The Italian capital's infamous Magliana crime gang - which wielded enormous influence in Rome in the 1970s and 80s - appeared to be back.
Investigators said they were casting their net wider to include the entire Lazio region around Rome after 100 prominent businessmen and politicians were named on Tuesday in a probe into a mafia-style criminal network that police believe held sway over Rome's city hall.
The city's former mayor Gianni Alemanno, who is under investigation along with the city's current anti-corruption chief Italo Walter, suspended himself from his party, the Brothers of Italy-National Alliance which has roots in the Fascist party of former dictator Benito Mussolini.
But of the 37 suspects arrested all eyes were on mastermind Massimo Carminati, who was given a ten-year prison term in 1998 for belonging to the Magliana and has been dubbed "last king of Rome" by his fellow criminals.
Carminati, 56, who lost an eye in a shoot-out with police and goes by the nickname "the Pirate", has been described by local media as the "black soul" of the Roman underworld.
"His name is whispered with fear throughout (the city)... where he continues to be hailed as an arbiter of life and death, of street trafficking, of (political) deals in the attics of Parioli," Rome's wealthiest neighbourhood, mafia expert Lirio Abbate told political weekly L'Espresso.
"He survived a bullet to the head, winning him the reputation as an immortal. So they all fear him, and it is thanks to this fear that Massimo Carminati is considered the last king of Rome," said the author and journalist, who lives under police protection.
Carminati is a former member of the Nuclei Armati Rivoluzionari (Armed Revolutionary Nuclei), a far-right group that was involved in the 1980 bombing of Bologna railway station which left 85 people dead.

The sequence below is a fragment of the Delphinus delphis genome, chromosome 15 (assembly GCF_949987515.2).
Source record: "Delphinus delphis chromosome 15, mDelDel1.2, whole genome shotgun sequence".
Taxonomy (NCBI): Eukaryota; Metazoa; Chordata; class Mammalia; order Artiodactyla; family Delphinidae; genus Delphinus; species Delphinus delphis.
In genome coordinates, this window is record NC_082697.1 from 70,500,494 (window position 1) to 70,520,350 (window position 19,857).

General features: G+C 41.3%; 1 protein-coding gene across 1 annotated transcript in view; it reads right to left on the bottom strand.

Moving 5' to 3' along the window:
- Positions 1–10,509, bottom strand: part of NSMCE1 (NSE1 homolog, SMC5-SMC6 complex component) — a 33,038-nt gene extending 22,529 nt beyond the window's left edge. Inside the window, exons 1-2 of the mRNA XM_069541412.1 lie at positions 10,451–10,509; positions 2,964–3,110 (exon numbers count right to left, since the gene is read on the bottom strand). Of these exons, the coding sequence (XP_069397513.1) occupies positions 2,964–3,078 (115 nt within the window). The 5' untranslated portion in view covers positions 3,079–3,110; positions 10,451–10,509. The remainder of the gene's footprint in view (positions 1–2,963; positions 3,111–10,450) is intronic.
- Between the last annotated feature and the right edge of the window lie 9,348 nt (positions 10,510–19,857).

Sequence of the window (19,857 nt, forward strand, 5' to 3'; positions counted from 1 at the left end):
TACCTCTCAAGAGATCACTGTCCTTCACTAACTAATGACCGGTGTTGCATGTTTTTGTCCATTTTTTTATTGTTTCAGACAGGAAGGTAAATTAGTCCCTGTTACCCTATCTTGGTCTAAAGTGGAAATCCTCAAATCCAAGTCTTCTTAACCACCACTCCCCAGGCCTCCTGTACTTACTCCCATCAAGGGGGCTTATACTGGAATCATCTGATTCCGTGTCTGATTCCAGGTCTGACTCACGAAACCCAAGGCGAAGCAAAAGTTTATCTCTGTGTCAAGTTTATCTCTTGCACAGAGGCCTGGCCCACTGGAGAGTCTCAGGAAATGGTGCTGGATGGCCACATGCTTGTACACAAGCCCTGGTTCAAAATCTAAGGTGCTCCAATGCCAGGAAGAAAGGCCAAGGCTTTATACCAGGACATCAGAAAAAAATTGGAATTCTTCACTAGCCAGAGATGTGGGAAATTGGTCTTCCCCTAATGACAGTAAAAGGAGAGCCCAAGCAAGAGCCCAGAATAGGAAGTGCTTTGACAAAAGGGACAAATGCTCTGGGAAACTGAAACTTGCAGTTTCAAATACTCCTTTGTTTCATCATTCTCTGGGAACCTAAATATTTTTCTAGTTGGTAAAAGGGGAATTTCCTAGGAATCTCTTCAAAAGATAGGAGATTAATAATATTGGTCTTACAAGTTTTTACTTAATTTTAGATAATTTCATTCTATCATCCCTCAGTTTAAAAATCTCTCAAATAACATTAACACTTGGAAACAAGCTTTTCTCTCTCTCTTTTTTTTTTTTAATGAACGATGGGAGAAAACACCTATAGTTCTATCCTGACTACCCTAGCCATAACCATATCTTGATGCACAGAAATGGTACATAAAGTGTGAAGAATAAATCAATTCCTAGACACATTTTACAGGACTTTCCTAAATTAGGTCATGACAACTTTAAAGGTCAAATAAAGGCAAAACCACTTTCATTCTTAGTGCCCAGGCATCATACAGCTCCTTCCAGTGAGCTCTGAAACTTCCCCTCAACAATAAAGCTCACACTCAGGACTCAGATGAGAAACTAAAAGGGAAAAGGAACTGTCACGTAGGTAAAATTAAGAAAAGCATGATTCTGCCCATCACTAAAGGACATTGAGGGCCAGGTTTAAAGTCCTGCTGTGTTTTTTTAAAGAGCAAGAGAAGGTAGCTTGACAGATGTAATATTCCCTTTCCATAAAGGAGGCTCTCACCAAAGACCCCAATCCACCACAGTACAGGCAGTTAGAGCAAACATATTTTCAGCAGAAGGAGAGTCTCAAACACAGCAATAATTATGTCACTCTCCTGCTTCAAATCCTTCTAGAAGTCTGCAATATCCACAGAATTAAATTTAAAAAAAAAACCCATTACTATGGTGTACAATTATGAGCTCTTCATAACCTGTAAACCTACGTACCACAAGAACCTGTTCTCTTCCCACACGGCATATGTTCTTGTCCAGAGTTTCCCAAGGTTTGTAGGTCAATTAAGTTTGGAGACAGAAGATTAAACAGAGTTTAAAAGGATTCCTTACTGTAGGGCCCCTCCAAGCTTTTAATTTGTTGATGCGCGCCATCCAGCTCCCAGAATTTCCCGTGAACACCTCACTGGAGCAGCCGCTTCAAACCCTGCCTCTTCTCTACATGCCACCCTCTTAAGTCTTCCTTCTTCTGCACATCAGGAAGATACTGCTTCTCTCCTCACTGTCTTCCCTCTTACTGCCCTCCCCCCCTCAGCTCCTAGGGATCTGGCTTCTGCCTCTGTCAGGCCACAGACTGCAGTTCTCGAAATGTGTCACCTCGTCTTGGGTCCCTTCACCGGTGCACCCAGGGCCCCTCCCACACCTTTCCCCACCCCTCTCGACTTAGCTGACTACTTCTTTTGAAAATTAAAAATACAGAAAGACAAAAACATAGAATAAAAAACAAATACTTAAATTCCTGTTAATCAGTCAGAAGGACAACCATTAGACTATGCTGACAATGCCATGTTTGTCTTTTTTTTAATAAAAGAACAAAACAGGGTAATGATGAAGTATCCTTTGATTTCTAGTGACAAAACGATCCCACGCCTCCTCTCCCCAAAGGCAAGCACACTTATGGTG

According to Valerio Fioravanti, who served time for the bombing, he was "always ready to kidnap someone, commit murder, take part in drug trafficking or racketeering."
Several mafia turncoats have accused Carminati of multiple murders but he has displayed a remarkable knack of staying out of prison.
While he shunned expensive or flashy clothes and cars, police seized goods worth €200 million ($246 million) during a raid on Carminati's property, including art works by Andy Warhol and Jackson Pollock.
Investigators believe that as well as rigging contracts given out by municipal authorities, the mafia network also conspired to skim off cash from centres established to house asylum seekers and recently-arrived migrants.
Carminati's right-hand man, Salvatore Buzzi, who was also arrested, was caught on a police wiretap asking a fellow suspect "have you any idea how much I earn from the migrants? The drug trade is less profitable."
Allegations of dirty deals between businessmen and local politicians and the suspicion of the rigging of large public contracts sparked outcry among consumer rights groups who said citizens were already being punished enough by the financial crisis.
"The investigation into the 'Mafia capital' reveals a disgusting, horrifying situation which goes beyond even the darkest hypothesis," Adusbef and Federconsumatori said in a joint statement, describing it as "a democracy emergency".
The wire-taps of Carminati and his associates provide a revealing insight into the extent of the gangster's influence over Rome's city hall.
One recording reveals how a henchman had problems getting access to Antonio Lucarelli, the then-mayor's chief of staff.
He calls his boss to complain and several minutes later takes a return call. "Go back to city hall at three and Lucarelli will come outside and see you," a voice police believe was that of the mobster is heard to say.